In Lima, local authorities team up with a Peruvian supermarket chain to temporarily convert a central water fountain at a plaza into a pisco fountain.
Ed Sheeran publicly states his preference for Peruvian Pisco Sour while interviewing at a Chilean radio station.
International Pisco Sour Day FAQs
Which country is home to the pisco sour cocktail?
A slight contention exists for this answer, as both Peru and Chile claim the Pisco Sour cocktail as their own.
What is Peru's national beverage?
The Pisco Sour is Peru’s national cocktail. Fun fact: it is also Chile’s national drink.
Can you get Pisco in the United States?
Select brands like Chilean Capel, Alto del Carmen, Peruvian Macchu Pisco, BarSol, Montesierpe offer Americans the taste of Pisco, but only in select states.
International Pisco Sour Day Activities
Taste a Pisco Sour
Check out if bars and restaurants near you serve this drink, and make sure to grab a glass or two. Or, you can try your hand at making your own Pisco Sours with recipes easily found online.
Indulge in a Peruvian feast
Do like the Peruvians and pair the Pisco Sour with ceviche (a popular Peruvian dish). You can also check out what other special food Peruvians eat during their Pisco Sour celebrations and try the same food pairings at home.
Play Pisco Sour games
Finish a Pisco Sour before the Peruvian national anthem concludes or host a competition to see who can create the best Pisco Sour recipes. There are plenty of ways to game this day up and have fun with friends and family.
5 Fun Facts About Pisco And Pisco Sour
An official flagship product
Pisco joins the ranks of other special Peruvian exports such as coffee, cotton, and quinoa.
Two days of Pisco celebrations
First, we've got the National Pisco Sour Day (also International Pisco Sour Day), then, we have Pisco Day, which is held on the fourth Saturday of July each year.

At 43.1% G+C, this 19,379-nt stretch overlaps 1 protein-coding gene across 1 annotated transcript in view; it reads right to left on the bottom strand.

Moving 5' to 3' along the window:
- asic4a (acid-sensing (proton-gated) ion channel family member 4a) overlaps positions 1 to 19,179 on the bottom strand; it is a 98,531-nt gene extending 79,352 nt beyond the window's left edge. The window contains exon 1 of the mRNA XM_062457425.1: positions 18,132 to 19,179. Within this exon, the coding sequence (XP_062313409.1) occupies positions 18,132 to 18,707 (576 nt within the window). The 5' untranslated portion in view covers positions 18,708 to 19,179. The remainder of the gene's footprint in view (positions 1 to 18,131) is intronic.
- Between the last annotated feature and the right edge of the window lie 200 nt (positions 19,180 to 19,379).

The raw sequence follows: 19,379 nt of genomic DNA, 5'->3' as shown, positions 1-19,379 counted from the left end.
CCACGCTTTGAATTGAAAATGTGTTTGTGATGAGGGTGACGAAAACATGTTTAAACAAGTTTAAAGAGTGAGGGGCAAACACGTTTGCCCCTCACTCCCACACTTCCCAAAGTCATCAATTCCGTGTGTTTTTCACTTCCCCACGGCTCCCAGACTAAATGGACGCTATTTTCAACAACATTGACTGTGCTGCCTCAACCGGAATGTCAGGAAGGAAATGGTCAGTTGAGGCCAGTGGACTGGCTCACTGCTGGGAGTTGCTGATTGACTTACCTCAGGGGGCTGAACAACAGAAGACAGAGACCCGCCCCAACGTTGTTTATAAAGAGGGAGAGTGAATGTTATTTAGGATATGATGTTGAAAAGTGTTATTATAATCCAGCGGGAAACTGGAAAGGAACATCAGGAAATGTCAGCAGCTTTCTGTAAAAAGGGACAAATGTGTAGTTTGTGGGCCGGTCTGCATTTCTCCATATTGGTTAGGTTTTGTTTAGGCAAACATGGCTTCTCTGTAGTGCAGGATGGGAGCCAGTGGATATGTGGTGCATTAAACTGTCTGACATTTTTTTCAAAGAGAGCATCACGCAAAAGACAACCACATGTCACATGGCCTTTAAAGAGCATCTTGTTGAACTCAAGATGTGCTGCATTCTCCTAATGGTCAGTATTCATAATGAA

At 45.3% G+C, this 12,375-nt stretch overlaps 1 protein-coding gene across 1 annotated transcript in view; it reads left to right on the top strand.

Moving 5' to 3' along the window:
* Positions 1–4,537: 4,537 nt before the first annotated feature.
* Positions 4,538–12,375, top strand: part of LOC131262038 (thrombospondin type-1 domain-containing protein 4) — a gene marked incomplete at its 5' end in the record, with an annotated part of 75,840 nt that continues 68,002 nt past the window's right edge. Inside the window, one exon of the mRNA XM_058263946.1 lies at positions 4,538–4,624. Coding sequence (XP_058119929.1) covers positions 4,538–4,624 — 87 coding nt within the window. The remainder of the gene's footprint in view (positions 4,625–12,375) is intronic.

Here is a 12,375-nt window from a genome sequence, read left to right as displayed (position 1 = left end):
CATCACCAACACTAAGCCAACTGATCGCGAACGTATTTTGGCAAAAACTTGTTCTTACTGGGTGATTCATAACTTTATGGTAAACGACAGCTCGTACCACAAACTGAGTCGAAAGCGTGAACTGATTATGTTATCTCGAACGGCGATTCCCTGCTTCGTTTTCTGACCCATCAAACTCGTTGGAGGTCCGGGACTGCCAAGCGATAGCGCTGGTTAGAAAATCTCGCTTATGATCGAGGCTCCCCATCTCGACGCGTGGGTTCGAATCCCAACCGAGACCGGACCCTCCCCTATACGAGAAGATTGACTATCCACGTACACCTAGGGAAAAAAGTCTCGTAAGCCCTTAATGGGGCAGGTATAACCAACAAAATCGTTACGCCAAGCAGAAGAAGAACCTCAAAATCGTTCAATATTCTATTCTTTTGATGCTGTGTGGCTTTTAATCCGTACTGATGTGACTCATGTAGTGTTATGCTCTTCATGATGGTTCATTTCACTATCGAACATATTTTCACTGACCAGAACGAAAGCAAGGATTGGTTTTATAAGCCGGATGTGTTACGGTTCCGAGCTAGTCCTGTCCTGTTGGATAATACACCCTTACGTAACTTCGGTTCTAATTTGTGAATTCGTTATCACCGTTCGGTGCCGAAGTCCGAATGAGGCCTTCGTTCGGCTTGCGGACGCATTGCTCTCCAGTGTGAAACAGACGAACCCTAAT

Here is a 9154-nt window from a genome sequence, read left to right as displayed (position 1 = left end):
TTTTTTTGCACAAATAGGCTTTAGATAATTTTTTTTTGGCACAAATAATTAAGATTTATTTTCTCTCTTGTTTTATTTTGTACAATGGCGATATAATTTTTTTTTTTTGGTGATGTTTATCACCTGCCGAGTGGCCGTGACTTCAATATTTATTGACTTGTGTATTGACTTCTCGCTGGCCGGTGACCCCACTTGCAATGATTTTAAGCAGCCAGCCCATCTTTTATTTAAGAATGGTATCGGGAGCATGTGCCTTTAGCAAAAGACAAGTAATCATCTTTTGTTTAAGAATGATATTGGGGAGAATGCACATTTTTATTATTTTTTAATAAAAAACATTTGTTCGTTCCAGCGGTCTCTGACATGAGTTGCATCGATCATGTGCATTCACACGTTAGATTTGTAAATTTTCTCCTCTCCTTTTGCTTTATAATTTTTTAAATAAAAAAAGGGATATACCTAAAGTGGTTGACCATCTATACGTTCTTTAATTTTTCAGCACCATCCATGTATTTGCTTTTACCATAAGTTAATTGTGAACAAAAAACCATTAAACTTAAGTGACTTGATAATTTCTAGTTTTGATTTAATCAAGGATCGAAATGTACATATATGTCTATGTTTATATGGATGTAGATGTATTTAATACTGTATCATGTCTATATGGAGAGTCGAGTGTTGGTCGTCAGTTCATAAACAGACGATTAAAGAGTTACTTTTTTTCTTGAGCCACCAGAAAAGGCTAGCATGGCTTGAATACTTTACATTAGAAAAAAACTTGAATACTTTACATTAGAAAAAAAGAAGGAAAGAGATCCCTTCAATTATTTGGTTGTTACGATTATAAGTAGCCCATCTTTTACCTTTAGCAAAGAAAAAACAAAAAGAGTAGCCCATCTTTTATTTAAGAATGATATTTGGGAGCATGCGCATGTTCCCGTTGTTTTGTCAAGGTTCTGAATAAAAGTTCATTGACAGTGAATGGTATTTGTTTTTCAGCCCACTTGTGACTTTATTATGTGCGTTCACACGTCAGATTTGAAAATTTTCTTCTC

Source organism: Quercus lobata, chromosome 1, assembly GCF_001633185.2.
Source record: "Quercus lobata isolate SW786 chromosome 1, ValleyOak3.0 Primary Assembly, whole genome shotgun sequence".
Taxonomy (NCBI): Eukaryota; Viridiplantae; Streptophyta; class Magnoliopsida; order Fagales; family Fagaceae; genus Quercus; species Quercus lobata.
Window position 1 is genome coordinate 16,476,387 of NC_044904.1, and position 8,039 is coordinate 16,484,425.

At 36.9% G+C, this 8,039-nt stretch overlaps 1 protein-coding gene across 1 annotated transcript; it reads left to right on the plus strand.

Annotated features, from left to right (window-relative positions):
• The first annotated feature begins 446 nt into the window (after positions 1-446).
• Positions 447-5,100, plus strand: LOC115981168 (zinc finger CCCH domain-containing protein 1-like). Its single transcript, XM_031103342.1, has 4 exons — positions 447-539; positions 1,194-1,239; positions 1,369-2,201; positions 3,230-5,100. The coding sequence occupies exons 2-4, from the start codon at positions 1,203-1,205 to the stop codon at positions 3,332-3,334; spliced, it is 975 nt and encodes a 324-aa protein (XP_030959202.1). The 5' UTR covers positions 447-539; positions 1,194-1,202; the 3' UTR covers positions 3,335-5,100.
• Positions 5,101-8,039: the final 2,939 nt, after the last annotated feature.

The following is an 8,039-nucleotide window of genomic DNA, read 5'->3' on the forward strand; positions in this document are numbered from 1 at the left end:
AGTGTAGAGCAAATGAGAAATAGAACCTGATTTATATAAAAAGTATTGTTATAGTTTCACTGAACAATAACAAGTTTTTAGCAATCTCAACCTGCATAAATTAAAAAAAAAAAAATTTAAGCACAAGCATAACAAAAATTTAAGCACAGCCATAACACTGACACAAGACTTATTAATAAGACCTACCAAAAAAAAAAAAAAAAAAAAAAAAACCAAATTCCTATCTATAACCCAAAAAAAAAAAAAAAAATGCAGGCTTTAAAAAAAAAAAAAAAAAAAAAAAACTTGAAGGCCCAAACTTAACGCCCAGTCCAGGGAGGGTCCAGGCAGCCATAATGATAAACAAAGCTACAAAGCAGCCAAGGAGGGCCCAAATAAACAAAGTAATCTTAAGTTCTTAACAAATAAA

The Pisco Punch
Famous writers such as Mark Twain and Rudyard Kipling loved this pineapple-infused pisco drink, which was famous in San Francisco from the late 1800s to the 1900s.
Pisco Sour-loving celebrities
Ernest Hemingway once declared this as one of his favorite drinks — rumor has it that Hollywood legends Ava Garnder and John Wayne also fell in love with this drink while on a trip to Lima, Peru.
It’s a brandy
By distilling fermented grape juice, Pisco is made — just like brandies.
Why We Love International Pisco Sour Day
It's the true taste of Peru
We're getting a glimpse at a drink that has gripped a nation (two nations?) for centuries and continues to do so even today.
Pisco Sours are delicious
The original version(s) of this cocktail is a wonderful mix of flavors blending harmoniously with the unique taste of the Pisco. Who can find fault with this?
Pisco Sours can be customized too
While the classic recipe is always a favorite, recent variations have paired the versatile Pisco with so many other ingredients. There is now a taste (and Pisco Sour version) for everyone.
International Pisco Sour Day dates